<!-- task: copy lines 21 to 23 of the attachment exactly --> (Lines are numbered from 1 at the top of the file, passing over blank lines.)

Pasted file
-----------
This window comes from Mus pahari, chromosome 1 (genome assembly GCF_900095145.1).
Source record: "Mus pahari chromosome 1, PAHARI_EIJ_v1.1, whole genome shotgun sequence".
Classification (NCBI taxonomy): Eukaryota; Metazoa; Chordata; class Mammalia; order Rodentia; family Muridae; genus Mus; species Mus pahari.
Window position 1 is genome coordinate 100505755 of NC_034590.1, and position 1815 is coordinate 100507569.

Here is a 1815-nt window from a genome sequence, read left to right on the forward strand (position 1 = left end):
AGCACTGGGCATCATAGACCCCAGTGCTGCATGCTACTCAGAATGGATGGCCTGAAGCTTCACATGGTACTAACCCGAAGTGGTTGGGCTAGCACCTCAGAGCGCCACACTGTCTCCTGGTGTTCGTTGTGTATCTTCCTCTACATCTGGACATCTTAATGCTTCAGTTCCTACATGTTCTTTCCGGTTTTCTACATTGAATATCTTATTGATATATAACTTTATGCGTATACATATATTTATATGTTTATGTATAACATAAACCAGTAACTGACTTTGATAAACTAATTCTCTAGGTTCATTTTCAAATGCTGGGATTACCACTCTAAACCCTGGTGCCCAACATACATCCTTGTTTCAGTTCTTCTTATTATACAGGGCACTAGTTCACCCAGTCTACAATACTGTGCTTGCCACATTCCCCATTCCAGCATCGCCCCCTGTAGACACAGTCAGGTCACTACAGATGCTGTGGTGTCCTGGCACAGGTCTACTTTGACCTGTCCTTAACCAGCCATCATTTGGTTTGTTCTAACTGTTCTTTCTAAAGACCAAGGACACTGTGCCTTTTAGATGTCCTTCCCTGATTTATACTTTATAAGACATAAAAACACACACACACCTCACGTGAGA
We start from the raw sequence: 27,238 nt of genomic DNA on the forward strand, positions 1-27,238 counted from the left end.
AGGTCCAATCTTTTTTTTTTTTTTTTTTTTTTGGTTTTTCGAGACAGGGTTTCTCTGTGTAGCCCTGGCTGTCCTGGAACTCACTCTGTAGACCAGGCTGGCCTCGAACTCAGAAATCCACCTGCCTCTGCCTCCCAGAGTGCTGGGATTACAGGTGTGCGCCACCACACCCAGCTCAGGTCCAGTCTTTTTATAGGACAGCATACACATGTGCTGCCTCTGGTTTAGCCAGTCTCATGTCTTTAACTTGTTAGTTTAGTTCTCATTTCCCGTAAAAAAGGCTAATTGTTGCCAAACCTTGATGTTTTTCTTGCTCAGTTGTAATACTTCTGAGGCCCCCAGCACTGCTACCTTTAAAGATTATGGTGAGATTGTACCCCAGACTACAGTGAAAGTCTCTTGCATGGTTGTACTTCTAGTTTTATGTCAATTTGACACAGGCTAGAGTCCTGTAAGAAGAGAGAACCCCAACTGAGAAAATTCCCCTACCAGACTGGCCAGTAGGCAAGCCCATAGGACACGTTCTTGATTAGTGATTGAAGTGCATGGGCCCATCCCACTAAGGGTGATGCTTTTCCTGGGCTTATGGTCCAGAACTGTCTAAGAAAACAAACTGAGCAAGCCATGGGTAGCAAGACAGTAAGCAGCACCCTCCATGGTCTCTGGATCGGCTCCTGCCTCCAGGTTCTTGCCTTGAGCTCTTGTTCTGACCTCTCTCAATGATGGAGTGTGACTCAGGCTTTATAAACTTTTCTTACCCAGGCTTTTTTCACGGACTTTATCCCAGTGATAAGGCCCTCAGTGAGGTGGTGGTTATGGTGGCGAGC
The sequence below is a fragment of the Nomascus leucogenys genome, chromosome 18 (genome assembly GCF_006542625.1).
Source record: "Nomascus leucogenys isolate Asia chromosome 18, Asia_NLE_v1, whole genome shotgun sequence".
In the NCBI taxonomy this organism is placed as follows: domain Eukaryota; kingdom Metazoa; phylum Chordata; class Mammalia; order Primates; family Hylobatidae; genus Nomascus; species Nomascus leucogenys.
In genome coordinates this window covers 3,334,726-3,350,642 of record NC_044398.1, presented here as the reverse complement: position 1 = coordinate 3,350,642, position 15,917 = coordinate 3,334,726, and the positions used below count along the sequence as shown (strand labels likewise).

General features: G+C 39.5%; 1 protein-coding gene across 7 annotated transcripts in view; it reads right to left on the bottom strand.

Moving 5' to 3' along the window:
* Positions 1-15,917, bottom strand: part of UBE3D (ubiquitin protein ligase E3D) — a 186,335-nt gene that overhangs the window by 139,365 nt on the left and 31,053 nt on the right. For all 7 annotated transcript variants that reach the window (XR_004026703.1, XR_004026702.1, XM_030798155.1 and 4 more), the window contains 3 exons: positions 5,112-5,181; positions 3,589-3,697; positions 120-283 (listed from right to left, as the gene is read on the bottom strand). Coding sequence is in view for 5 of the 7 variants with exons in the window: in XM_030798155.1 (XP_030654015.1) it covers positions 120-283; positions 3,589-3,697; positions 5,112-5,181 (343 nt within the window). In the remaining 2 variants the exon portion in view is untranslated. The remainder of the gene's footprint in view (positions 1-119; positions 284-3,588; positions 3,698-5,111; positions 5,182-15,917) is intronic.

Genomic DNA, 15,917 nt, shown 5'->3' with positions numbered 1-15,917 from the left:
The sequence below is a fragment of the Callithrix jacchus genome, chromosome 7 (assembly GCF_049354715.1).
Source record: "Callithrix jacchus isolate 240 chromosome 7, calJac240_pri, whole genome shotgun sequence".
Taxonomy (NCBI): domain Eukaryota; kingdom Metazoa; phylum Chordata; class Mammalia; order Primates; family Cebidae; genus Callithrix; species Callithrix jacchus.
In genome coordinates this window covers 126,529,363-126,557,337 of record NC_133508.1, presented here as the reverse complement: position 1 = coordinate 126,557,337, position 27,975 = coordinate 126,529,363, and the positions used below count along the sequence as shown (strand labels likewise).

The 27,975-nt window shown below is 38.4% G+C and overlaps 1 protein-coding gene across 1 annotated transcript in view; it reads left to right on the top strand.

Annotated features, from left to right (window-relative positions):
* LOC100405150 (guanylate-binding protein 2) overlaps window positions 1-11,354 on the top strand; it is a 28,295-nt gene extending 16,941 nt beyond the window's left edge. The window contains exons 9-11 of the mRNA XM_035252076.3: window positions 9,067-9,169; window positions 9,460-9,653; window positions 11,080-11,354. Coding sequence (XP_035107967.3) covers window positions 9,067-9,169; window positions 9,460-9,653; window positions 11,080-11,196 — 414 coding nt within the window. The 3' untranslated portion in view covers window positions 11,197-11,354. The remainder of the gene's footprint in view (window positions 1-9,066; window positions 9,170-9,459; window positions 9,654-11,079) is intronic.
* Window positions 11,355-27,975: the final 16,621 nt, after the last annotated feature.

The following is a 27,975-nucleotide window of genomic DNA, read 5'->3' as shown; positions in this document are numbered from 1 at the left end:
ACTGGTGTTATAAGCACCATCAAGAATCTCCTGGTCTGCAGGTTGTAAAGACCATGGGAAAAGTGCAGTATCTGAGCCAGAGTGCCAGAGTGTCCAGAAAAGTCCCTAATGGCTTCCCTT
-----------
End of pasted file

The 27,975-nt window shown below is 38.4% G+C and overlaps 1 protein-coding gene across 1 annotated transcript in view; it reads left to right on the top strand.

Annotated features, from left to right (window-relative positions):
* LOC100405150 (guanylate-binding protein 2) overlaps window positions 1-11,354 on the top strand; it is a 28,295-nt gene extending 16,941 nt beyond the window's left edge. The window contains exons 9-11 of the mRNA XM_035252076.3: window positions 9,067-9,169; window positions 9,460-9,653; window positions 11,080-11,354. Coding sequence (XP_035107967.3) covers window positions 9,067-9,169; window positions 9,460-9,653; window positions 11,080-11,196 — 414 coding nt within the window. The 3' untranslated portion in view covers window positions 11,197-11,354. The remainder of the gene's footprint in view (window positions 1-9,066; window positions 9,170-9,459; window positions 9,654-11,079) is intronic.